Friday, January 12, 2007

Image: Peacekeeper-missile-testing

LGM-118A Peacekeeper missile system being tested at the Kwajalein Atoll in the Marshall Islands.

The lines shown are the re-entry vehicles -- one Peacekeeper can hold up to 10 nuclear warheads, each independently targeted. Were the warheads armed with a nuclear payload, each would carry with it the explosive power of twenty-five Hiroshima-sized weapons.

From the comments on Digg:

"I've been on island for these tests, so I'll help everyone out here.
1) The launches are from Vandenberg AFB
2) The REV's are NOT traveling at 4k MPH. Honest. That's the DISTANCE from Vandenberg to Kwaj RTS (Reagan Test Site)
3) There are tons of these pictures. The Kwaj. calendar every year has one of these on the cover, and is distributed all over. Whenever there's a "mission" everybody who isn't directly involved in it (doing telemetry, security, whatever) turns out at the north end on Kwaj to watch them come in. I probably have three or four mission pictures that I've taken.
4) Generally launches occur around 2200 island time, and the warheads splashdown at 2230-ish (I think the total flight time is around 22 minutes or so, but I don't know that for-sure for sure). I'd compute the actual speed for everyone, but I don't know the exact altitude before MRV.
5) The REV's come in one-at-a-time through the clouds. No, you don't see the streak. You see a very bright "dot" (although it looks big for a dot to me) come in on the path to the ocean. There are never two visible at once. I would imagine that's so the folks in telemetry have an easier time of it during the test.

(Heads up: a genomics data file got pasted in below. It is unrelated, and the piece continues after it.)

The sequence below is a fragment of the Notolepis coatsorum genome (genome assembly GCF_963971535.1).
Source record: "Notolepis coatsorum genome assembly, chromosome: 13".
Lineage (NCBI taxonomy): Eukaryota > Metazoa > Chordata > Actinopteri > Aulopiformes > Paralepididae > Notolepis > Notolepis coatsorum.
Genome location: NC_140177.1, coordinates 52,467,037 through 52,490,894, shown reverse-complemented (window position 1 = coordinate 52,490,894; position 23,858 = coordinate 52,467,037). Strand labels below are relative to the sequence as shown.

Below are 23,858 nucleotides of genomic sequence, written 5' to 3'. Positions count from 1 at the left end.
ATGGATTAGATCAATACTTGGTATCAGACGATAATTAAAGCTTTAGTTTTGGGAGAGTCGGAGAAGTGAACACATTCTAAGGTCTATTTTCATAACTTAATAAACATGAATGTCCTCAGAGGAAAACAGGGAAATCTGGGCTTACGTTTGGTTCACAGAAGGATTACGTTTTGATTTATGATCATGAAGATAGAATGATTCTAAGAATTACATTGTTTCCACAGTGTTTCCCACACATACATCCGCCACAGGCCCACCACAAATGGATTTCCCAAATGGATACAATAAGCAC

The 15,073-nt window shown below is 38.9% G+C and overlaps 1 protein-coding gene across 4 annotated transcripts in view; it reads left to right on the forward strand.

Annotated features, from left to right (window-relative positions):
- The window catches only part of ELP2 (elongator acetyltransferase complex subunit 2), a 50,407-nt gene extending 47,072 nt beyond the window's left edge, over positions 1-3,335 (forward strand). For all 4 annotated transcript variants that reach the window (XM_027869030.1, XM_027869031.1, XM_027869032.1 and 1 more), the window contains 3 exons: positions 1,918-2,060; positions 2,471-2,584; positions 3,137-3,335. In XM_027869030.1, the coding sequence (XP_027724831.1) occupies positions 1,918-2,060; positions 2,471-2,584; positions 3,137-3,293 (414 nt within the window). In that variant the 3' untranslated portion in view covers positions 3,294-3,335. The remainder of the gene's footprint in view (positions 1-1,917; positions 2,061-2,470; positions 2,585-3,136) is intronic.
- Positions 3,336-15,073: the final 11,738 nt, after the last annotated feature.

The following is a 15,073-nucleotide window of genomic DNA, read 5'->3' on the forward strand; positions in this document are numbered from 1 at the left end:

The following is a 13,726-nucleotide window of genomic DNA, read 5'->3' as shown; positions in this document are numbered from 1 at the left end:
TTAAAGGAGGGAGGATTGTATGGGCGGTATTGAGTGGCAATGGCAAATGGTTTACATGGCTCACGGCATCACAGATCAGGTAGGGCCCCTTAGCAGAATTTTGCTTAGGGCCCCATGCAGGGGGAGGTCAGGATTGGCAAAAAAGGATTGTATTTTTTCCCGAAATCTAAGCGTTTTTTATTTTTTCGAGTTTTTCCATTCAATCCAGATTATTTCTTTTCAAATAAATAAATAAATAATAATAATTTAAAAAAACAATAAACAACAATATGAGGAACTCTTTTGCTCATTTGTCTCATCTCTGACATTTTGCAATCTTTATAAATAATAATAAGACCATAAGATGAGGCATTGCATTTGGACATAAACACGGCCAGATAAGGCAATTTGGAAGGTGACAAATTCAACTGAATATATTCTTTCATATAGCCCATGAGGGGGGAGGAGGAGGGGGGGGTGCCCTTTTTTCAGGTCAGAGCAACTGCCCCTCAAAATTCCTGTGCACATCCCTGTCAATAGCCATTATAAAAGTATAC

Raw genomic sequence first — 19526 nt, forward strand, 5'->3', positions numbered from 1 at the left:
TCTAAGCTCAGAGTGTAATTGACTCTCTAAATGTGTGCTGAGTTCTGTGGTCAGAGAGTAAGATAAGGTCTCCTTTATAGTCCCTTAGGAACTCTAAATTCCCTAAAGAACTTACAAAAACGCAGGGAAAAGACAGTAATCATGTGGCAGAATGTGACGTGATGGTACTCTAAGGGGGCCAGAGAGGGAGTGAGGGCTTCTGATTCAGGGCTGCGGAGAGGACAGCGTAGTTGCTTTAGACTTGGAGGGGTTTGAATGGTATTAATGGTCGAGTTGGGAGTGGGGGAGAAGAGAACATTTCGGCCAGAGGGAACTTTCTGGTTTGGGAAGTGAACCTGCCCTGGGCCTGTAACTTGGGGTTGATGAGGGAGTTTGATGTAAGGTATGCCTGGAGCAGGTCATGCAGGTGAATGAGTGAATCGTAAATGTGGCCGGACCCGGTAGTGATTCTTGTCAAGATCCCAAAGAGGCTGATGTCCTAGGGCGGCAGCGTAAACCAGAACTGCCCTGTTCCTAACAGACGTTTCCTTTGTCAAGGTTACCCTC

6) The total time that REV's are visible is about 1 minute.
7) When I was there, two or three missions were held each year.
8) No, you can't visit. It's a military base. The only way you get out there is to be hired or to know or be related to someone who already is out there.
9) It's one of the most beautiful places on Earth. Better than Hawaii by a TON. The diving in particular is spectacular. Due to the low population in and around the lagoon, the reefs are just outstanding.
10) One of the three world-wide GPS control stations is there.
11) The mission performed by the men and women involved in this work is critically important. The physicists, technicians, computer scientists, and others that work on Roi, Meck, an Kwaj (and a few other islands in the atoll) have learned an enormous amount about not only ballistic missiles, but re-entry of other objects as well. That technology, wisdom, and experience are critically important in, for example, the ability to determine the threat that NEO's pose to Earth, and in determining the threat that rogue states such as PRK pose to their neighbors."

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